8 months ago

April 2018

News in brief CLS WITH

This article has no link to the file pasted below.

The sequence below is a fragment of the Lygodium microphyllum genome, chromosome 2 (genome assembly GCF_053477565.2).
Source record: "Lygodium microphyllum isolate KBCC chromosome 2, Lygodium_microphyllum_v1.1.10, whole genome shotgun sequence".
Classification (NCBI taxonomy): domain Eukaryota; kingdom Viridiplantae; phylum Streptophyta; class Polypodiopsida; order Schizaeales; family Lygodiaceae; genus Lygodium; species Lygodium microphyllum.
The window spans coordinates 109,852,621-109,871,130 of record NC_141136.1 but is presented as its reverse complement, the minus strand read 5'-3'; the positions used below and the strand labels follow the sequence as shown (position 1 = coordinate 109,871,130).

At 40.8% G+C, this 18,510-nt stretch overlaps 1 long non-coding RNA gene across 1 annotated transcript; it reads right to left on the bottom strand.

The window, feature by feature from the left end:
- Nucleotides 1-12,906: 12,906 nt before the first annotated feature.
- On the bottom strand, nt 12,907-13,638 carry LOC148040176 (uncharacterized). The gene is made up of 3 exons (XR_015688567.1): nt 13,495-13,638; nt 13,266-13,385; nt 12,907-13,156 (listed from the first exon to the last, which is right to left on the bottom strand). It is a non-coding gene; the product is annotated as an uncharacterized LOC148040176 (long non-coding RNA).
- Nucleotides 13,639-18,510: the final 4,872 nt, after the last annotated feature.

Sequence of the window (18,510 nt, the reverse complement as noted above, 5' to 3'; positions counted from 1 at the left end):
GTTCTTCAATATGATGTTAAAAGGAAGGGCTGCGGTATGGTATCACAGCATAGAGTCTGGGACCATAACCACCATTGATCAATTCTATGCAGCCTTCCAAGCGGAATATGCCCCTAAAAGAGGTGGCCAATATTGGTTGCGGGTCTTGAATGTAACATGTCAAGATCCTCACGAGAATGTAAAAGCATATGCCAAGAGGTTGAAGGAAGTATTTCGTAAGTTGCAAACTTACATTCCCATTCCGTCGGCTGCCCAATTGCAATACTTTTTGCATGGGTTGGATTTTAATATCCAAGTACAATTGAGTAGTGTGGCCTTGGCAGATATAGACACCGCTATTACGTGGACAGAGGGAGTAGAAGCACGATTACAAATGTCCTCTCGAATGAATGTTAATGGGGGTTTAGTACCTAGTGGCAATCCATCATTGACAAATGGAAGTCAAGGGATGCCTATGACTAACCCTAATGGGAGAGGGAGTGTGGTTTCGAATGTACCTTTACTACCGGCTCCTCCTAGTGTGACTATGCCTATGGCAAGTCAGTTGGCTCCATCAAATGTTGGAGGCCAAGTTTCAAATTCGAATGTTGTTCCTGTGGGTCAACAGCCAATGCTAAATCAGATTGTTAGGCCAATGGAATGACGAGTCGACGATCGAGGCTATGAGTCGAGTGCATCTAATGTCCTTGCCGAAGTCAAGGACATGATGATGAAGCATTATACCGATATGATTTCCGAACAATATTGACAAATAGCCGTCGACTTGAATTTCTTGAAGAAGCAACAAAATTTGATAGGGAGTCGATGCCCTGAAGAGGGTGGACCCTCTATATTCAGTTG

News in brief CLS WITH BUILT-IN TELESCOPE An international collaboration of scientists has created a contact lens (CL) which can shift between magnified and normal vision. The lens, which increases peripheral vision three-fold, is safer and cheaper than surgery and will allow people with sight loss to read text better and see faces, said Dr Eric Tremblay, a Swiss Federal Institute of Technology designer. The lenses have tiny telescopes built into the centre which work like binoculars and are activated by specially-adapted glasses that recognise winks, but ignore blinks. The new lens could be available for sale in two years. VITAMIN B3 FOR GLAUCOMA? Researchers from the Centre for Eye Research Australia (CERA) have started a six-month clinical trial to see if high-dose vitamin B3 (nicotinamide) can support existing therapies for glaucoma by protecting nerve cells from dying. The ability to recover from an eye injury diminishes with age, so CERA’s looking for treatments to boost recovery, said study lead Professor Jonathan Crowston. “If you can improve optic nerve recovery after an injury then we can reduce the risk of glaucoma progressing.” ARTIFICIAL PHOTORECEPTORS RESTORE SIGHT A Fudan University team in China has developed artificial photoreceptors to replace diseased and no longer functioning rod and cone cells within the retina. A study on laboratory mice, published in Nature Communications, showed the artificial photoreceptors, made from gold and titanium oxide nanowire arrays, could successfully convert light into electrical signals. COLLABORATION HELPS GLAUCOMA CARE A collaborative clinic at the University of New South Wales Centre for Eye Health, where optometrists and ophthalmologists work sideby-side, is providing beneficial for glaucoma patients. A study of the clinic’s first 18 months showed patients waited 43 days on average for an appointment; most (51%) were diagnosed with glaucoma; 41% had suspected glaucoma requiring monitoring; 2% had a different optical neuropathy; and 6% had no eye disease. The new model of care has great potential for helping to assess new, non-urgent outpatient referrals, said study co-author Dr Michael Hennessy. START-UP MAKES VISION CARE MORE ACCESSIBLE A Massachusetts Institute of Technology (MIT) spinout, PlenOptika has developed a highly accurate, portable autorefractor called QuickSee. Costing about a third of the price of traditional autorefractors, the device is ideal for developing countries and hard to reach areas, said the company. After six years in development, eight product iterations and clinical studies involving 1,500 patients across five countries, The QuickSee has just been released in India. ESSILOR-LUX MERGER GIVEN THE GO AHEAD The proposed merger of international eyecare heavyweights, Essilor and Luxottica, is all but a done deal after being unconditionally cleared by both the European and US Federal Trade Commissions. In other news, Essilor reported solid 2017 earnings with good overall performance in its lenses and optical instruments divisions, reflecting strong online sales and US growth, offsetting lower sales in other areas, notably Australia and Brazil. HAITI OPENS OPTOMETRY SCHOOL Supported by the Brien Holden Vision Institute (BHVI), the first School of Optometry has opened in Haiti, welcoming 17 new students, selected from 144 applicants, onto its Bachelor of Vision Sciences programme. Five years in the making, the new school, which is part of the Faculty of Medicine at l’Universite d’Etat d’Haiti in Port au Prince, will be of huge benefit to the 70% of Haitians who currently have little or no access to eye care, said Dr Luigi Bilotto, BHVI’s director of global human resource development. O-SHOW 2018 – FILLING UP FAST The take up of exhibitor space at this year’s boutique style O-Show in Melbourne, from 14-15 July, has been extraordinary, with just 10 booths left to fill, said Finola Carey, ODMA CEO, adding she’s delighted, but not surprised by the response. ‘’Certainly, the fact that the O-Show is owned and organised by ODMA for the benefit of the industry, has been warmly received.” RETINA SCANS AND AI TO DETECT HEART DISEASE The necrotic photoreceptor layer in the blind retina is replaced by an Au–TiO2 NW array Scientists from Google and its health-tech subsidiary Verily are assessing a person’s risk of heart disease using computer learning and retina scans. Using deep learning algorithms, trained on retina data from 284,335 patients, combined with knowledge about the patient’s age, blood pressure and smoking habits, Google’s software successfully predicted 70% of future cardiovascular events, such as a heart attack or stroke, that would occur within five years of the retinal exam. Regarding the retina BY ELLA EWENS The first of the two-repeated autumn seminar evenings by Retina Specialists was held on 6 March in the leafy Auckland suburb of Parnell. Attending optometrists were greeted by the Retina Specialists team, wine and canapés. The all-female speaking line-up for the evening included Retina Specialists’ Dr Rachel Barnes, Associate Professor Andrea Vincent, Dr Dianne Sharp and Dr Narme Deva. A pictorial FAF journey A/Prof Vincent kicked off the evening with a pictorial journey through fundus autofluorescence (FAF) in clinical practice, showing us “pretty pictures” depicting the presentation of various retinal dystrophies and disorders. FAF is a non-invasive technique, which highlights lipofuscin (the main fluroflore in the retinal pigment epithelium). FAF may detect abnormalities beyond the clinical exam and is useful in classifying various retinal dystrophies and disorders, she said. In albinism, where the retina is not metabolically affected, the FAF appears normal. However, in choroideremia (an X-linked retinal condition affecting males) widefield Optos images show patchy changes with scalloped edges where the retina is ‘metabolically dead’. In X-linked retinitis pigmentosa there is a so-called water-shed zone seen between the good and bad metabolic areas of the retina. In PDE6B retinitis pigmentosa, FAF is very useful – visual results are closely correlated to FAF, so generally visual fields are not necessary and don’t give any extra information, A/Prof Vincent explained. Among other fascinating pearls, Vincent also revealed what she calls the ‘moustache sign’ of the adRP rhodopsin mutation – an inferior central rim of hyperfluorescence – and showed FAF images of eight siblings with different presentations of ABCA4 retinal dystrophies, where the whole retina may be affected. AMD new treatments? Dr Barnes spoke about the new treatment options for age-related macular degeneration (AMD). She begun her presentation by outlining the goals of the different treatments for both dry and wet AMD, and enthusiastically explained what else waits in the wings in the long journey to market. The first drug she discussed, Roche’s lampalizumab, an antigenbinding fragment of a humanised, monoclonal antibody directed against complement factor D (CFD), had showed promising initial results in early trials with a 20% reduction in geographic atrophy. The phase III results, however, showed no benefit at all. Nano-second laser may also have an application in early dry AMD, with pilot studies indicating a reduction in drusen. Phase III results are expected later this year. Looking at possible treatments for wet AMD, Barnes reminded us gravely that there is no permanent cure for this devastating disease and that real-world results often fall short of drug trials due to under treatment. A new pigment-derived growth factor, which it was hoped would work to reduce fibrosis and help mature vessels to regress, looked hopeful early on but was ineffective in phase III trials. Roche, however is still in the game, with its drug, also based on angiopoitein (a proangiogenic cytokine involved in neovascular AMD), and is persevering with the expensive trials required. A new formulation of ranibizumab (Lucentis: a recombinant humanized IgG1 monoclonal antibody fragment that binds to and inhibits vascular endothelial growth factor A) delivered by a port system is also an exciting possibility with more results planned soon, said Dr Barnes. Gene therapies using new viral vectors are also being trialled. While many trials seem to show early promise and then fall at the final hurdle, brolucizumab is in Phase III trials and results are looking very positive. With its small molecule size allowing higher potency in the eye, results are showing significant reduction in retinal thickness and better performance than aflibercept (Eylea), she said. Lastly Dr Barnes discussed the new imaging technique, OCT-A that offers a quick, non-invasive 3D method to image the retinal vasculature. It is particularly useful for showing the structure of choroidal neovascularisation and for visualising occult neovascularisation not visible by any other means, she said. MD and the ageing eye Dr Sharp presented a practical presentation on MD in the ageing eye. The high metabolic demand of the macular area of the retina makes it particularly susceptible to oxidative damage, she said. With more than 10% of babies born today destined to become centenarians, MD is more relevant today than ever. A recent model-of-care, commissioned by the government, highlighted the national low understanding of the disease and areas requiring improvement, such as speed to treatment. This model set out the importance of prompt care and said the time from first diagnosis to first treatment should be no more than one week. The Beckman classification can be used to identify different stages of AMD and help to predict the risk of progression at each stage, she said. “Small fine drusen (or druplets as they are sometimes called) are not MD and it is wrong to call them this. Soft drusen combined with pigment changes are high risk. Give the patient an Amsler Grid test | PO Box 106954, Auckland 1143 | New Zealand Drs Narme Deva, Dianne Sharp and Rachel Barnes Stuart Campbell and Richard Chinn and monitor them closely.” Those with choroidal neovascularisation can particularly be helped by getting them treatment fast, she added. Dr Sharp also shared some data from UK records over a 12-month period, showing that the starting vision level is of great importance. Optometrists present were also interested in discussing RANZCO’s revised referral pathway for MD. “Too often a patient stops attending appointments after anti-VEGF treatments because their vision is good, only to have problems reoccur,” said Dr Sharp, providing examples of the sequelae of neovascular MD. Patients must be educated that this is a chronic disease that requires long-term management, she stressed. DR, risks and treatment Dr Deva tackled diabetic retinopathy, a main cause of the blindness in working-age people. One third of diabetics will have retinopathy and for a third of those it will threaten their vision. To reduce risk during the early stages, optometrists must ask about how well patients are controlling their blood sugar levels, she said, citing data that intensive therapy, reduced the risk of developing retinopathy by 76%. A good understanding of the disease and encouraging patients to form good, healthy-eating and monitoring habits is key in these early stages. The second question that optometrists should ask is, “how is your blood pressure?” said Dr Deva. The Wisconsin epidemiologic study of diabetic retinopathy showed that lowering blood pressure can half the risk of retinopathy. The third question centres around cholesterol levels, and while this is not as well-supported by clinical data as blood sugar levels, good cholesterol control can reduce the progression of retinopathy, she said. Dr Deva then summarised the treatments for diabetic retinopathy and associated macular oedema focusing on lasers and anti-VEGF injections. Widefield imaging is helping us monitor treatments over time, she said. Keeping to the technological theme, Dr Deva also discussed the growing interest in artificial intelligence and the rise of studies using machines that can perform deep learning (see NZ Optics March 2018 issue, p14), “that is, showing a machine data and have it teach itself how to analyse it,” may well at some point in the future replace optometrists and ophthalmologists, analysing many data points, from diagnosis and classification to risk assessment, in mere minutes, and suggesting appropriate treatment plans. Concluding remarks Sandhya Mathew and Surekha Parag Hilary Rayner, Retina Specialists practice manager, said the evening was a great success. “It was wonderful to see so many people at our event and we are looking forward to meeting our next group in a couple of weeks. Everyone is busy these days so we really try to make the education meetings we hold interesting and useful and we really appreciate the effort that people make to come along.” ▀ Retina Specialists’ Spring seminar evenings will be held on the 4 and 18 September. For general enquiries or classifieds please email For editorial, please contact Lesley Springall at or +64 27 445 3543 For all advertising/marketing enquiries, please contact Susanne Bradley at or +64 27 545 4357 in the first instance, or Lesley Springall at To submit artwork, or to query a graphic, please email NZ Optics magazine is the industry publication for New Zealand’s ophthalmic community. It is published monthly, 11 times a year, by New Zealand Optics 2015 Ltd. Copyright is held by NZ Optics 2015 Ltd. As well as the magazine and the website, NZ Optics publishes the annual New Zealand Optical Information Guide (OIG), a comprehensive listing guide that profiles the products and services of the industry. NZ Optics is an independent publication and has no affiliation with any organisations. The views expressed in this publication are not necessarily those of NZ Optics 2015 Ltd or the editorial team. 4 NEW ZEALAND OPTICS April 2018